By Andrew Wasike
NAIROBI, Kenya (AA) - An air raid by Ethiopian forces killed 56 people, including children, and left at least 30 others injured in a camp in Tigray housing internally displaced persons (IDP), according to a rebel group on Saturday.
"Another callous drone attack by (Prime Minister) Abiy Ahmed in an IDP camp in Dedebit has claimed the lives of 56 innocent civilians so far. The saddest part of the story is the victims are people displaced from Western Tigray by the regime’s genocidal campaign," Tigray People's Liberation Front (TPLF) spokesperson Getachew Reda posted on Twitter.
Witnesses took to Twitter and other social media pages to post pictures of the attack and demanded justice for the lives lost during the raid that occurred late Friday.
Media reports that quoted aid workers also widely reported the attack near the border with Eritrea, saying that the number is likely to increase because of a lack of medical supplies in Tigray which has been on a government aid blockade for months.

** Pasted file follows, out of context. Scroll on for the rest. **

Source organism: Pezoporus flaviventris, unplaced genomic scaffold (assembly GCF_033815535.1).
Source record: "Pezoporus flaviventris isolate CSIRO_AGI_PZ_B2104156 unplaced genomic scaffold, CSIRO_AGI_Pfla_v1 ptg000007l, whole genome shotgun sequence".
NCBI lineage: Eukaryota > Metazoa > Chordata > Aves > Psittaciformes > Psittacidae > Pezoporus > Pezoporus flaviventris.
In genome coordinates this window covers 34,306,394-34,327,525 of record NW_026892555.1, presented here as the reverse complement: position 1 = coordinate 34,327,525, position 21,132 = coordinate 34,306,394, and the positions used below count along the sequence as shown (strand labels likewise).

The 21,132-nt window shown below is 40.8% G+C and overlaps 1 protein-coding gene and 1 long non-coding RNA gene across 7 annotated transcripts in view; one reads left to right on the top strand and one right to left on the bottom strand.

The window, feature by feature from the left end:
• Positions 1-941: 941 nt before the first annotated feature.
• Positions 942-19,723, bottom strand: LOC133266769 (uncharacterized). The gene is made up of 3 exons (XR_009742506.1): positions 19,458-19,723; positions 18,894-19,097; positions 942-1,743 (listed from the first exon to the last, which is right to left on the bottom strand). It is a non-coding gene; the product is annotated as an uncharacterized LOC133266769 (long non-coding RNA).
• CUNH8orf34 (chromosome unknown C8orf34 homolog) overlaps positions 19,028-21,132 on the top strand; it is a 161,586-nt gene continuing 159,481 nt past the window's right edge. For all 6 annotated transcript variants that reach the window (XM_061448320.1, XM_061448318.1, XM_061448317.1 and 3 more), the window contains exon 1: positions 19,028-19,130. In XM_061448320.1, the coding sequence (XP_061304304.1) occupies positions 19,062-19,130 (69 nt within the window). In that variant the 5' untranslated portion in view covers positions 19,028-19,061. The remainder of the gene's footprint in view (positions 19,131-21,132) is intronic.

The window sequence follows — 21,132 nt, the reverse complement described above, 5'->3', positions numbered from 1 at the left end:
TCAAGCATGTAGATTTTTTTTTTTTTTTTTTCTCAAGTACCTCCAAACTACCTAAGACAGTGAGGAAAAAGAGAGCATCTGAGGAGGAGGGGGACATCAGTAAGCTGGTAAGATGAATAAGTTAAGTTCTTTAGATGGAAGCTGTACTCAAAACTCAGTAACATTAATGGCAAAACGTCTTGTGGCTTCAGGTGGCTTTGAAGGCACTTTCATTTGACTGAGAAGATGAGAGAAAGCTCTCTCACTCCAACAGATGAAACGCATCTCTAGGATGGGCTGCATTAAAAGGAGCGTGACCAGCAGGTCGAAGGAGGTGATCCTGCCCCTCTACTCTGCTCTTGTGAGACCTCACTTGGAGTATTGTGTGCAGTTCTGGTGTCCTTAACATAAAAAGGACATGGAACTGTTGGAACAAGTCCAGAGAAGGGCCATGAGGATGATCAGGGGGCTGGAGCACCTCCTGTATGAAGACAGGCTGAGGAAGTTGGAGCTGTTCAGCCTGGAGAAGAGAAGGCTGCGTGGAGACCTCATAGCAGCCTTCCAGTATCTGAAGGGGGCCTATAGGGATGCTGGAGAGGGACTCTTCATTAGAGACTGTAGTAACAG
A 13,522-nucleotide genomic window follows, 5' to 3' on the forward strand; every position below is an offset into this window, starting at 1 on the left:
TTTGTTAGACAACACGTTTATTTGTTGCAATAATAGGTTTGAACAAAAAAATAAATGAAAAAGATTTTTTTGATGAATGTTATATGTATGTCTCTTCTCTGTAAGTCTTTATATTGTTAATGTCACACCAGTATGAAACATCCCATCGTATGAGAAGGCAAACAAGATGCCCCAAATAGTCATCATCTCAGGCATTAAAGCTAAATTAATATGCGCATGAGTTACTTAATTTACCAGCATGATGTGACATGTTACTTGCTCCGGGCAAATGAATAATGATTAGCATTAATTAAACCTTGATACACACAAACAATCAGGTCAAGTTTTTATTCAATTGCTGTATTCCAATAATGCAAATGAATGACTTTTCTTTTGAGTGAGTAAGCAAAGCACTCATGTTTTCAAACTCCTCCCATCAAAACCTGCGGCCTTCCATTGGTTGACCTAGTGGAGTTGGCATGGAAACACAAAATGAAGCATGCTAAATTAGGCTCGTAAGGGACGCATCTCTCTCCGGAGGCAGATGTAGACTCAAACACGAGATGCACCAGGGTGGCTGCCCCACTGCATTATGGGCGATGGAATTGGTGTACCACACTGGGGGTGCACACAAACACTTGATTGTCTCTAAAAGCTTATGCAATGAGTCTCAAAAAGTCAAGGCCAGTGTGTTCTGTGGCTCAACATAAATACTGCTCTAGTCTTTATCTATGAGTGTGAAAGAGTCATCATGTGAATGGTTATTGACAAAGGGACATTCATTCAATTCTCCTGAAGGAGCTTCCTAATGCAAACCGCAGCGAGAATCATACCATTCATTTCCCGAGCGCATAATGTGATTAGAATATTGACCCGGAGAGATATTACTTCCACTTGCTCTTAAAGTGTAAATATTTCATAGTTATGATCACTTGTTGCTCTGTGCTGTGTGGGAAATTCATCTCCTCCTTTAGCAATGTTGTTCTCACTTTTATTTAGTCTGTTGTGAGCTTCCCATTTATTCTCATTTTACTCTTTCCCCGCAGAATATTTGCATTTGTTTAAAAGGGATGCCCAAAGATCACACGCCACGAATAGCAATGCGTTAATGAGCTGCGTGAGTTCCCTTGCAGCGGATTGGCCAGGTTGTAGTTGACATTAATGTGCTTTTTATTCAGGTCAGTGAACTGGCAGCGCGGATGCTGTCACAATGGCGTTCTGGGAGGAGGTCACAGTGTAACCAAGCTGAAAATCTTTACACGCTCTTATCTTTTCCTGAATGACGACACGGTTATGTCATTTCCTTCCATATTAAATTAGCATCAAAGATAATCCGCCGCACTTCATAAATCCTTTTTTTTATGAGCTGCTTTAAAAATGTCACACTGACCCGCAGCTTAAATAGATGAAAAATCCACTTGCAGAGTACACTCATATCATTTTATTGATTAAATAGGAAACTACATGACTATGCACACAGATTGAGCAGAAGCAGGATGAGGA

The government, which is yet to issue a comment, has during previous air raids denied killing or targeting civilians in Tigray.
The attack comes as TPLF fighters have withdrawn to their borders in December to give room for the international community to push for a peace process.
TPLF leader Debretsion Gebremichael in a letter to the UN demanded arms embargoes on Ethiopia and its northern neighbor, Eritrea, along with a no-fly zone for hostile aircraft above Tigray and a probe to confirm that there were no more external forces left in Tigray.
Thousands have been killed as Ethiopian forces have been fighting the Tigrayan rebels since November 2020.
The conflict has also affected other areas of the country, forcing at least 2 million people from their homes and leaving civilians without access to critical humanitarian assistance.
Acute food insecurity is now affecting more than 9.4 million people in northern Ethiopia, according to the UN Office for the Coordination of Humanitarian Affairs.
Within Tigray, 5.2 million people, roughly 90% of the population, need humanitarian aid.
According to the UN, all parties to the conflict, including the Ethiopian army, Tigrayan forces and the Eritrean military have “to varying degrees” committed violations of international human rights.